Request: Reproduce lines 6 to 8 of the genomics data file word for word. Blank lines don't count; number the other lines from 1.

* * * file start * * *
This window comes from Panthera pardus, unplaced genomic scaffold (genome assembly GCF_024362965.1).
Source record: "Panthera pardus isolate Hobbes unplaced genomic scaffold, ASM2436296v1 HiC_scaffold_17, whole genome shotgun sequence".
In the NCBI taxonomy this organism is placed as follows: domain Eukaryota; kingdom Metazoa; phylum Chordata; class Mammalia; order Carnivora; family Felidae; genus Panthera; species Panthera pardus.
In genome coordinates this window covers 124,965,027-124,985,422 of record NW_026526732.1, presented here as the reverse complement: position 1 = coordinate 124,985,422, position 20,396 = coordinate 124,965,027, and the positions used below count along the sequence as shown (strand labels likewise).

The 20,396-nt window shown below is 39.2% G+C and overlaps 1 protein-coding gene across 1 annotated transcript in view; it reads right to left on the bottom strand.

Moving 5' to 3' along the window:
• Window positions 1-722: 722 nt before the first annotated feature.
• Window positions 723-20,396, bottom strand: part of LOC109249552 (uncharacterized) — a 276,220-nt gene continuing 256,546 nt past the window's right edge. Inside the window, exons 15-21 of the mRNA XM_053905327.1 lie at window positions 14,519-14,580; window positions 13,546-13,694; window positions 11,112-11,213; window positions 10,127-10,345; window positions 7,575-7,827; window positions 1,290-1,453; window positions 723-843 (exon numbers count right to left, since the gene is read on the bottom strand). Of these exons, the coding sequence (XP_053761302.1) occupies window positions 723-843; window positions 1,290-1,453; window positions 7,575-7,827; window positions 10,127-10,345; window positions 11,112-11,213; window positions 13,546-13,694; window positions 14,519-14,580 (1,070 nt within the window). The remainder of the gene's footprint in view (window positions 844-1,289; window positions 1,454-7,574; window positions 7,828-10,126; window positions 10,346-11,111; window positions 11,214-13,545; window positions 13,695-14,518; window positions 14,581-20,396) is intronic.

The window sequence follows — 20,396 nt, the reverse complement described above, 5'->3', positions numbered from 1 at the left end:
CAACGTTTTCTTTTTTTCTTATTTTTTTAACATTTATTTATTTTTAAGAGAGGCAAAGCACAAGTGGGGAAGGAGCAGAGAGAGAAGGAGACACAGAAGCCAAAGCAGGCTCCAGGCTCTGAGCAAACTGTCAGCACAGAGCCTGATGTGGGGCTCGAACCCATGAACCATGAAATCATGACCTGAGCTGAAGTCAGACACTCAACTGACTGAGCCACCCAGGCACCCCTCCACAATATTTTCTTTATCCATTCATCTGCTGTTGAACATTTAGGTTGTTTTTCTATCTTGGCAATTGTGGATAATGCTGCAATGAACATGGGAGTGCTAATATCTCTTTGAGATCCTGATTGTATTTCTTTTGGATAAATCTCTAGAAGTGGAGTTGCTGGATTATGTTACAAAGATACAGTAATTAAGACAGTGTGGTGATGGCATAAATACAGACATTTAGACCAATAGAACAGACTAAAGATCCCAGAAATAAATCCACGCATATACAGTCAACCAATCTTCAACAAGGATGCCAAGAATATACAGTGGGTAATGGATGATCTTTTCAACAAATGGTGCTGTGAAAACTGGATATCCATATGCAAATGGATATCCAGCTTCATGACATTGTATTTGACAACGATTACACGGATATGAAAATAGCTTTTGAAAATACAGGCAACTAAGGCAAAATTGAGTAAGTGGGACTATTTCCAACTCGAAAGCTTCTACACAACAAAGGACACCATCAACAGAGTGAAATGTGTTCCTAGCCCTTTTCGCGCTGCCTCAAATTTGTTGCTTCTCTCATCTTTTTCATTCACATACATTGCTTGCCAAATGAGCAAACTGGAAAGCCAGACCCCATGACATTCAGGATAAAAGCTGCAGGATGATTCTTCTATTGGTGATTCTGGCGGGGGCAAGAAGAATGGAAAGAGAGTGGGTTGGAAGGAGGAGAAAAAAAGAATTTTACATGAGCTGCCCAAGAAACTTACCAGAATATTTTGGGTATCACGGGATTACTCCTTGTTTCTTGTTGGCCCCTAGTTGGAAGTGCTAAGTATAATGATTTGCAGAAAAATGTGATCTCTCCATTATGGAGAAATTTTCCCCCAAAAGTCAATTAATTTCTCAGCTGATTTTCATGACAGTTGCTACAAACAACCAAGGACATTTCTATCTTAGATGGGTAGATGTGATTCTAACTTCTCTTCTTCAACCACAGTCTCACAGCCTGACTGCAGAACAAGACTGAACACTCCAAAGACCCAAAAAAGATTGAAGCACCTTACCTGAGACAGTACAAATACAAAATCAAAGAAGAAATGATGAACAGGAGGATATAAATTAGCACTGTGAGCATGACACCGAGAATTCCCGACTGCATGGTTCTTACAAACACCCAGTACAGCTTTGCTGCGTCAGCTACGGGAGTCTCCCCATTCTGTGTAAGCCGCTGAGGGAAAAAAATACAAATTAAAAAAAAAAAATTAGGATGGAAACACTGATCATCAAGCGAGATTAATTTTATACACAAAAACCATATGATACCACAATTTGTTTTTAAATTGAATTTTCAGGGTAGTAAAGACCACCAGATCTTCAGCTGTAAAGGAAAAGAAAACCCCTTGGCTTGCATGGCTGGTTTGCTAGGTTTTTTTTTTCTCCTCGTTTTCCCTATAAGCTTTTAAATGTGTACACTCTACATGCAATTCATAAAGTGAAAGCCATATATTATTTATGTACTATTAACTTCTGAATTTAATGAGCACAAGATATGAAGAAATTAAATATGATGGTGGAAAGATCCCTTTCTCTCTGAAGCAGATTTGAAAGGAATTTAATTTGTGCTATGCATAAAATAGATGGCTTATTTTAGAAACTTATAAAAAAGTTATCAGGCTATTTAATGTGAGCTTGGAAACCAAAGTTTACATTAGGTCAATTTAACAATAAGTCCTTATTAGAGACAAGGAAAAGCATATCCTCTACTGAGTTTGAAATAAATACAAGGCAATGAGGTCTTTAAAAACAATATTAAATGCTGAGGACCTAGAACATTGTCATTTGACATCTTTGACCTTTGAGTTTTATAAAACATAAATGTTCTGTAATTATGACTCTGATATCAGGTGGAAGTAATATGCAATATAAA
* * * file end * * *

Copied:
Moving 5' to 3' along the window:
• Window positions 1-722: 722 nt before the first annotated feature.
• Window positions 723-20,396, bottom strand: part of LOC109249552 (uncharacterized) — a 276,220-nt gene continuing 256,546 nt past the window's right edge. Inside the window, exons 15-21 of the mRNA XM_053905327.1 lie at window positions 14,519-14,580; window positions 13,546-13,694; window positions 11,112-11,213; window positions 10,127-10,345; window positions 7,575-7,827; window positions 1,290-1,453; window positions 723-843 (exon numbers count right to left, since the gene is read on the bottom strand). Of these exons, the coding sequence (XP_053761302.1) occupies window positions 723-843; window positions 1,290-1,453; window positions 7,575-7,827; window positions 10,127-10,345; window positions 11,112-11,213; window positions 13,546-13,694; window positions 14,519-14,580 (1,070 nt within the window). The remainder of the gene's footprint in view (window positions 844-1,289; window positions 1,454-7,574; window positions 7,828-10,126; window positions 10,346-11,111; window positions 11,214-13,545; window positions 13,695-14,518; window positions 14,581-20,396) is intronic.